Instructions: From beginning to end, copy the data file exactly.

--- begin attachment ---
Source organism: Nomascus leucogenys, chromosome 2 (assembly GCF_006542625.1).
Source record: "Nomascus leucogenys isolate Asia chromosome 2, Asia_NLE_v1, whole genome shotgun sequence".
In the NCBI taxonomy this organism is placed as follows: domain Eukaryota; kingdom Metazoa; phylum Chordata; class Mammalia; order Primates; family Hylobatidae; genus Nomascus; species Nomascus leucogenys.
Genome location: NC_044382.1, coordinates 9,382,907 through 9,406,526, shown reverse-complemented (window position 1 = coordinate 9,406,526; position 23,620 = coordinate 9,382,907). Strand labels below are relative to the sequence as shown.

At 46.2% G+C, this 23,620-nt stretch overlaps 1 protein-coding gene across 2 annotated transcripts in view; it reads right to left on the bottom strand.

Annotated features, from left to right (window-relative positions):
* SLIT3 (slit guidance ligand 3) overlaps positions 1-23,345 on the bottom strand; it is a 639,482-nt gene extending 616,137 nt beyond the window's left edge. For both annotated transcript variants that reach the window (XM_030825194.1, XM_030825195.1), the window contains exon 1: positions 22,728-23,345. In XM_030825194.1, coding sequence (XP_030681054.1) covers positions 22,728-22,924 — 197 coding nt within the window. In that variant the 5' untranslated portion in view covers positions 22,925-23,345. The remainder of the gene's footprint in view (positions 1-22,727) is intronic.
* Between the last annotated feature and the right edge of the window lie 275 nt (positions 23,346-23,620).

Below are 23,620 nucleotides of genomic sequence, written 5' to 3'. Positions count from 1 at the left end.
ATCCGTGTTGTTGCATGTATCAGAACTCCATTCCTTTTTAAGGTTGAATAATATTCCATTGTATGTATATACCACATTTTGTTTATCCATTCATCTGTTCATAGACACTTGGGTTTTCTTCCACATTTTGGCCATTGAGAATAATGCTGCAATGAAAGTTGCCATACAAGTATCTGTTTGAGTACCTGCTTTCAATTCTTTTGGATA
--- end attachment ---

Source organism: Nomascus leucogenys, chromosome 2 (assembly GCF_006542625.1).
Source record: "Nomascus leucogenys isolate Asia chromosome 2, Asia_NLE_v1, whole genome shotgun sequence".
In the NCBI taxonomy this organism is placed as follows: domain Eukaryota; kingdom Metazoa; phylum Chordata; class Mammalia; order Primates; family Hylobatidae; genus Nomascus; species Nomascus leucogenys.
Genome location: NC_044382.1, coordinates 9,382,907 through 9,406,526, shown reverse-complemented (window position 1 = coordinate 9,406,526; position 23,620 = coordinate 9,382,907). Strand labels below are relative to the sequence as shown.

At 46.2% G+C, this 23,620-nt stretch overlaps 1 protein-coding gene across 2 annotated transcripts in view; it reads right to left on the bottom strand.

Annotated features, from left to right (window-relative positions):
* SLIT3 (slit guidance ligand 3) overlaps positions 1-23,345 on the bottom strand; it is a 639,482-nt gene extending 616,137 nt beyond the window's left edge. For both annotated transcript variants that reach the window (XM_030825194.1, XM_030825195.1), the window contains exon 1: positions 22,728-23,345. In XM_030825194.1, coding sequence (XP_030681054.1) covers positions 22,728-22,924 — 197 coding nt within the window. In that variant the 5' untranslated portion in view covers positions 22,925-23,345. The remainder of the gene's footprint in view (positions 1-22,727) is intronic.
* Between the last annotated feature and the right edge of the window lie 275 nt (positions 23,346-23,620).

Below are 23,620 nucleotides of genomic sequence, written 5' to 3'. Positions count from 1 at the left end.
ATCCGTGTTGTTGCATGTATCAGAACTCCATTCCTTTTTAAGGTTGAATAATATTCCATTGTATGTATATACCACATTTTGTTTATCCATTCATCTGTTCATAGACACTTGGGTTTTCTTCCACATTTTGGCCATTGAGAATAATGCTGCAATGAAAGTTGCCATACAAGTATCTGTTTGAGTACCTGCTTTCAATTCTTTTGGATA